As best as I could figure, it had been two full days since the earthquake, and they still hadn’t found us.
It had all happened so quickly: the tremble in the earth became a roar, as the very earth was opening its gaping jaws to swallow us whole.
Maternal instinct immediately kicked in. I’d leapt from bed like a woman scalded, scooping up my infant in one arm and dashing for my toddler’s room in a mere four paces. I remember. Two to exit the room, one around the corner, flying in to her room on the fourth.
I pulled her from bed with my free arm and dove for the doorframe. Both of them were screaming. I think I was screaming too, but I don’t quite remember that part.
What I do remember is the building forsaking its right angles and trading them for thirty-degree ones. The whole structure shifted sideways, and the three of us were falling.
We lived on the third of four levels in our apartment complex, in the center, not on the edges. Maybe that’s what kept us from being crushed. As the earth finally ceased its shuddering, our building found a semi-stable balance, pocketing us into a little hole near the outside wall.
One meter by one meter by two meters. I measured. I could sit up, and my toddler could stand. There were cracks for air, and a very dim trickle of light, but nothing beyond crushed concrete walls and exposed metal bracings.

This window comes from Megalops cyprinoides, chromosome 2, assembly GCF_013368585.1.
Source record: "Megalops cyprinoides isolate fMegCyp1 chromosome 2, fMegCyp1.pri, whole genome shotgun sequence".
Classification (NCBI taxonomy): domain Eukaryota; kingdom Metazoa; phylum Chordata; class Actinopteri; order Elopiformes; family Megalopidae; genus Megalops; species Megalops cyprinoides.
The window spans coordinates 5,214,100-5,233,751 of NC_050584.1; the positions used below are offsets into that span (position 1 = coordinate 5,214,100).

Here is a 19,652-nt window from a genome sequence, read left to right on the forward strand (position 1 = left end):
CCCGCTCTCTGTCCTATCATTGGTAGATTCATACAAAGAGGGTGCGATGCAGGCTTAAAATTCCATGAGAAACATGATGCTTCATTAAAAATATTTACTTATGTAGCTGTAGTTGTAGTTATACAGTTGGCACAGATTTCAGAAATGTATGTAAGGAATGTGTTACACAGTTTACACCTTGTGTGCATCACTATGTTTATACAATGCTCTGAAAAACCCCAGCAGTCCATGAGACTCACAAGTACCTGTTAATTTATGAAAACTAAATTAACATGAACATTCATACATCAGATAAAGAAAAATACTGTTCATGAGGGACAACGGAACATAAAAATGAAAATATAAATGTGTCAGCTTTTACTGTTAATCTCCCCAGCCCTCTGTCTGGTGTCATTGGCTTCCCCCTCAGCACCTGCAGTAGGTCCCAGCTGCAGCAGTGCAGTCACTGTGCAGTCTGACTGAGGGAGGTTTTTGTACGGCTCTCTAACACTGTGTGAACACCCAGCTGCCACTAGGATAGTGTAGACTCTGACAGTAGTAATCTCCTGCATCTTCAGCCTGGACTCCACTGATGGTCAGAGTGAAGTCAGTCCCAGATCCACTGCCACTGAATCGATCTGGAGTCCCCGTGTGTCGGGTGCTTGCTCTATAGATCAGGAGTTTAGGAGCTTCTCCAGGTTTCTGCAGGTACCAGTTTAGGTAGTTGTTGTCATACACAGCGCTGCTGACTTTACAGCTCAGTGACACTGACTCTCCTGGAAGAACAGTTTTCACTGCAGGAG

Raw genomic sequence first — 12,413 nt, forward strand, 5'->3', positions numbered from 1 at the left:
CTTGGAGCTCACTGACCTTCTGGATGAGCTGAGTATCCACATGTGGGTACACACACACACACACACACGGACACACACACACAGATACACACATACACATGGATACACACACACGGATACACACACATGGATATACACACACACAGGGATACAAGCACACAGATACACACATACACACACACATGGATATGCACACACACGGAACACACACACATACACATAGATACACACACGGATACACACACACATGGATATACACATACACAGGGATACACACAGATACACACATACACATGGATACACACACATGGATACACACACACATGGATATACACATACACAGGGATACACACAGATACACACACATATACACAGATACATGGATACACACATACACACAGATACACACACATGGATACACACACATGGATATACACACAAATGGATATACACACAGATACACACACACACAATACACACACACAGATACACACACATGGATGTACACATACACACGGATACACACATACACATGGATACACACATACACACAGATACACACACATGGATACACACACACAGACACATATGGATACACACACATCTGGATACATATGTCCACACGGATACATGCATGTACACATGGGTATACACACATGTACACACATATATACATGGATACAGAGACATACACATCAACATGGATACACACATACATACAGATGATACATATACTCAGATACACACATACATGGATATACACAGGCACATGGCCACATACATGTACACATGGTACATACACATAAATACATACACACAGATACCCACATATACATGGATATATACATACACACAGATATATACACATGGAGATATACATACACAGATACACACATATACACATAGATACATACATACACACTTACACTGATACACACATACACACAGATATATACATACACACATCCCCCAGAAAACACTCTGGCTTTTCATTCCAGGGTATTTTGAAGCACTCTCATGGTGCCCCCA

I didn’t stop holding my children close for quite some time, cooing and comforting them, which helped to calm my racing heart. The newborn was the first of us who calmed, followed by my toddler. My heart didn’t slow its pace for another hour.
As I assessed our dirty concrete situation, I finally allowed my mind to turn outwards. My husband was working night shift as security at a local industrial center. Surely he had survived. Surely he would come to rescue us.
I did not allow my heart or my mind to even consider anything else.
Source: This blog series is inspired by the book “Earth from Above: 365 Days” by Yann Arthus-Bertrand. Click here to read more about my Creation365 series.
The top picture is from “Turkey. The coast of Marmara. Earthquake at Golguk.”
Arthus-Bertrand, Yann, Isabelle Delannoy, and Christian Balmes. 2005. The Earth from above: 365 days. New York: Harry N. Abrams.